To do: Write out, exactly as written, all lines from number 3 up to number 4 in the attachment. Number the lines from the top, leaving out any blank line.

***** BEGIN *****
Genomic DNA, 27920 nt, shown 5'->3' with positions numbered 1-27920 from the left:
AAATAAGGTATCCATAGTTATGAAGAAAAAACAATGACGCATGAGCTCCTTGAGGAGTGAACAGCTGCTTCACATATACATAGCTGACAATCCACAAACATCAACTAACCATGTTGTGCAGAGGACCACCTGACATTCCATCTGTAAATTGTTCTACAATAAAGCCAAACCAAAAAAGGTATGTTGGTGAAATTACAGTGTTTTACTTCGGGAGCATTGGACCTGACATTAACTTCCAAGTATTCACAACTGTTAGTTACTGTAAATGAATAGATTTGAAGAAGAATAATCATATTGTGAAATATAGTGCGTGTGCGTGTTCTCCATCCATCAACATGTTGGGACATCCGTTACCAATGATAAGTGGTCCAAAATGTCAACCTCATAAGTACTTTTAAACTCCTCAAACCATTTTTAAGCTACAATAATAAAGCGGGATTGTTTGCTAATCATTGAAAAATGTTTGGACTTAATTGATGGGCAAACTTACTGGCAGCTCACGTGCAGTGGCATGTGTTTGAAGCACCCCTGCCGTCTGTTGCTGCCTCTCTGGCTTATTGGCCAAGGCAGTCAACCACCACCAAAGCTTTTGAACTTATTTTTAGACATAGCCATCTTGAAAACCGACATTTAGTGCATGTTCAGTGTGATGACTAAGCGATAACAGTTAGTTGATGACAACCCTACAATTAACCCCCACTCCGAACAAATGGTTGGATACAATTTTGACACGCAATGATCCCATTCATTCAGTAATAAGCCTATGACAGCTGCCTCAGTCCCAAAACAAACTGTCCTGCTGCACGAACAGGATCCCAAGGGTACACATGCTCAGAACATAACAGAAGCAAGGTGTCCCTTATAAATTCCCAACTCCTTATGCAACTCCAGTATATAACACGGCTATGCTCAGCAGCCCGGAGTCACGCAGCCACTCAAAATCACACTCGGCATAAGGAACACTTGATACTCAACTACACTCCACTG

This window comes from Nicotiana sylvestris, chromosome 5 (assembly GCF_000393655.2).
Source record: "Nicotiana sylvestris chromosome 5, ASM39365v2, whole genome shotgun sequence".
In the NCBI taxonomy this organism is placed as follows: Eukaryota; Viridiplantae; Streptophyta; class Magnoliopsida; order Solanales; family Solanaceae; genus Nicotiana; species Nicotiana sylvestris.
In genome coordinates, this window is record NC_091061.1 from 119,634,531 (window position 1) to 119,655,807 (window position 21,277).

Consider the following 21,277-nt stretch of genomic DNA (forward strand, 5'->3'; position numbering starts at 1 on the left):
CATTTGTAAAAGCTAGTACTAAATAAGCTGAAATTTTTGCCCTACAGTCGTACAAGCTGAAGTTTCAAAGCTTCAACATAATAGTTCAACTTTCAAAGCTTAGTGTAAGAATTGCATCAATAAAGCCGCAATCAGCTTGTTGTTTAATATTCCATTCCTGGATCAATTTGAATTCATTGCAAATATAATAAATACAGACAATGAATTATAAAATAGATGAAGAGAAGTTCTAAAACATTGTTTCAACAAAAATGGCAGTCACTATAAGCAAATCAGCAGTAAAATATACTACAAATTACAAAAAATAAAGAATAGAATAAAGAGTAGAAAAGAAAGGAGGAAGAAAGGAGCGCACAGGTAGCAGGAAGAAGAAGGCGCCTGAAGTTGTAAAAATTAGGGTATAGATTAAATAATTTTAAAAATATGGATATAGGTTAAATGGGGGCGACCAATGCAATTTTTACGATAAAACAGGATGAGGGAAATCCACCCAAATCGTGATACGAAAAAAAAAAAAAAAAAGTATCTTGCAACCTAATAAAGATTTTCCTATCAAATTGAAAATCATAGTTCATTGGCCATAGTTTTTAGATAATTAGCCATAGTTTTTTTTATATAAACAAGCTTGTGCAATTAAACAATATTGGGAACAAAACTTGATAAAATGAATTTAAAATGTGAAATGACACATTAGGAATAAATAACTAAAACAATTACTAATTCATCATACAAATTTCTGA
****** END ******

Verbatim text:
This window comes from Nicotiana sylvestris, chromosome 5 (assembly GCF_000393655.2).
Source record: "Nicotiana sylvestris chromosome 5, ASM39365v2, whole genome shotgun sequence".